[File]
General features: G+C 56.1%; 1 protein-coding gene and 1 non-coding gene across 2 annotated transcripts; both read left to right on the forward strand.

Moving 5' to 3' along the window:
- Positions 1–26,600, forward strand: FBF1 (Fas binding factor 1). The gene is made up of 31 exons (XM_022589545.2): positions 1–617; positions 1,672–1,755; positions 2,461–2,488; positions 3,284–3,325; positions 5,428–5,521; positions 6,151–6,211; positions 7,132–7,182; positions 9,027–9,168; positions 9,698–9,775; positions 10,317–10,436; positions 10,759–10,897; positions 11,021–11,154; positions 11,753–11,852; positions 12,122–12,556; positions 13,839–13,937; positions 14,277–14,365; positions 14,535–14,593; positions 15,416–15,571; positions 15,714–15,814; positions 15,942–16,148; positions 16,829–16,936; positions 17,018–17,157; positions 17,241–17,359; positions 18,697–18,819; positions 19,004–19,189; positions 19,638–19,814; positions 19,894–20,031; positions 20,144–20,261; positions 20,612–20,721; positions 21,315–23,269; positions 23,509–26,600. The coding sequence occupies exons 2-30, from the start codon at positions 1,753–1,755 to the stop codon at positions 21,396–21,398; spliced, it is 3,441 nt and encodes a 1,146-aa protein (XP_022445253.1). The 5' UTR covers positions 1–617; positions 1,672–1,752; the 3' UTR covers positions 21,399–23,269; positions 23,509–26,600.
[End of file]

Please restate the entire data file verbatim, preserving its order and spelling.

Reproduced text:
General features: G+C 56.1%; 1 protein-coding gene and 1 non-coding gene across 2 annotated transcripts; both read left to right on the forward strand.

Moving 5' to 3' along the window:
- Positions 1–26,600, forward strand: FBF1 (Fas binding factor 1). The gene is made up of 31 exons (XM_022589545.2): positions 1–617; positions 1,672–1,755; positions 2,461–2,488; positions 3,284–3,325; positions 5,428–5,521; positions 6,151–6,211; positions 7,132–7,182; positions 9,027–9,168; positions 9,698–9,775; positions 10,317–10,436; positions 10,759–10,897; positions 11,021–11,154; positions 11,753–11,852; positions 12,122–12,556; positions 13,839–13,937; positions 14,277–14,365; positions 14,535–14,593; positions 15,416–15,571; positions 15,714–15,814; positions 15,942–16,148; positions 16,829–16,936; positions 17,018–17,157; positions 17,241–17,359; positions 18,697–18,819; positions 19,004–19,189; positions 19,638–19,814; positions 19,894–20,031; positions 20,144–20,261; positions 20,612–20,721; positions 21,315–23,269; positions 23,509–26,600. The coding sequence occupies exons 2-30, from the start codon at positions 1,753–1,755 to the stop codon at positions 21,396–21,398; spliced, it is 3,441 nt and encodes a 1,146-aa protein (XP_022445253.1). The 5' UTR covers positions 1–617; positions 1,672–1,752; the 3' UTR covers positions 21,399–23,269; positions 23,509–26,600.